Dr. Judith Su runs the UArizona Little Sensor Lab, where researchers are working to sense tiny amounts – down to a single molecule – of everything from doping agents to biomarkers for cancer, Alzheimer's disease, Lyme disease and, yes, even COVID-19. Dr. Su, biomedical engineering and optical sciences professor and a member of the BIO5 Institute, has received a $1.82 million, five-year Maximizing Investigators' Research Award from the National Institute of General Medical Sciences, which is part of the National Institutes of Health.
One of the most significant questions about the novel coronavirus is whether people who are infected are immune from reinfection and, if so, for how long. Drs. Deepta Bhattacharya and Janko Nikolich-Žugich, University of Arizona Health Sciences researchers and members of BIO5 Institute, determined the answer by studying the production of antibodies from a sample of nearly 6,000 people. Finding showed that immunity persists for at least several months after being infected with SARS-CoV-2, the virus that causes COVID-19.
Menopause is a “state of accelerated aging” that can significantly affect health in many ways, says BIO5 member and UArizona professor in the Department of Physiology, Dr. Heddwen Brooks. It’s known that prior to menopause, women generally have lower blood pressure than men. They also have greater protection against cardiovascular disease—the leading cause of death worldwide—as well as kidney disease and diabetic complications. The opposite is true after menopause and Dr. Brooks' research seeks to understand why.
A new study by the University of Arizona is looking into COVID-19 immunity, which includes how long it will last and if you can get it more than once. Dr. Jeff Burgess, UArizona Associate Dean of Research and BIO5 member, along with other researchers said just because you've had COVID-19, doesn't mean you're in the clear. According to the CDC, there are no confirmed to date of a person being reinfected with COVID-19 within three months of initial infection. The CDC also said, if a person has recovered and has new symptoms the person may need an evaluation for re-infection.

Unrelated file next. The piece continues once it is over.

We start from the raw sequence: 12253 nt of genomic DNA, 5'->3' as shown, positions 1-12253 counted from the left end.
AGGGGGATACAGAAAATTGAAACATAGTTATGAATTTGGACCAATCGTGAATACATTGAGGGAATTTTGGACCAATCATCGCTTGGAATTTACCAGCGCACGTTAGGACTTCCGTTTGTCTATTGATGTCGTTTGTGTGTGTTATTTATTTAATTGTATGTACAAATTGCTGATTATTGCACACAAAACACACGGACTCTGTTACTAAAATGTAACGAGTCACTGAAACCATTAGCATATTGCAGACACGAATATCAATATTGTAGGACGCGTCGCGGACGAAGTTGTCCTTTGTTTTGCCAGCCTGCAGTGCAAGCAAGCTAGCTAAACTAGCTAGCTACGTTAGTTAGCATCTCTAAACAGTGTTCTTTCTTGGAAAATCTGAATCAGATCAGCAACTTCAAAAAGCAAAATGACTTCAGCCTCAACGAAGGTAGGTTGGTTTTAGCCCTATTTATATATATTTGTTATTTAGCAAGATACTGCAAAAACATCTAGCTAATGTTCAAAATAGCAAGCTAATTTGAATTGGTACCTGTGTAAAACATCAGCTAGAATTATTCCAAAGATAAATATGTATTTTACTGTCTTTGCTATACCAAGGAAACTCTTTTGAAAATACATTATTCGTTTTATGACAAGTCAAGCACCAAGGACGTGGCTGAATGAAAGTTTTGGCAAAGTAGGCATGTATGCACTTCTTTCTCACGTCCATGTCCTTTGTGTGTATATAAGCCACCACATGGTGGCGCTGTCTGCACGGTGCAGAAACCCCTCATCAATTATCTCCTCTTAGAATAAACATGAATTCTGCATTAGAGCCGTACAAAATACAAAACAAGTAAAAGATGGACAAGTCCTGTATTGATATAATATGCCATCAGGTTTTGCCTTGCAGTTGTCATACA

SARS-CoV-2, the virus that causes COVID-19, can relieve pain, according to a new study by University of Arizona researchers. The finding may explain why nearly half of all people who get COVID-19 experience few or no symptoms, even though they are able to spread the disease, according to the study's corresponding author Dr. Rajesh Khanna, UArizona College of Medicine – Tucson's Department of Pharmacology professor and member of the BIO5 Institute.
University of Arizona Health Sciences researchers are moving closer to conducting clinical trials on what would be the first therapeutic drug for vascular cognitive impairment and dementia (VCID), the second most common form of dementia after Alzheimer’s disease. Research by Meredith Hay, PhD, a UArizona professor of physiology, and member of the BIO5 Institute and the Evelyn F. McKnight Brain Institute, may offer a remedy for vascular dementia. To date, the U.S. Food and Drug Administration has not approved any drugs that specifically treat vascular dementia, which involves cognitive impairment caused by injuries – often stroke related – to the vessels supplying blood to the brain.
Dr. Giuliana Repetti, a nationally accomplished young investigator in cardiovascular science, worked with BIO5 faculty Drs. Steven Goldman and Jil Tardiff. Dr. Repetti developed a patch that can be surgically implanted on the epicardial surface of the heart as a treatment for heart failure. She was recently awarded the nationally prestigious Sarnoff Cardiovascular Research Fellowship to work in a genetics lab at Harvard Medical School and Brigham and Women’s Hospital.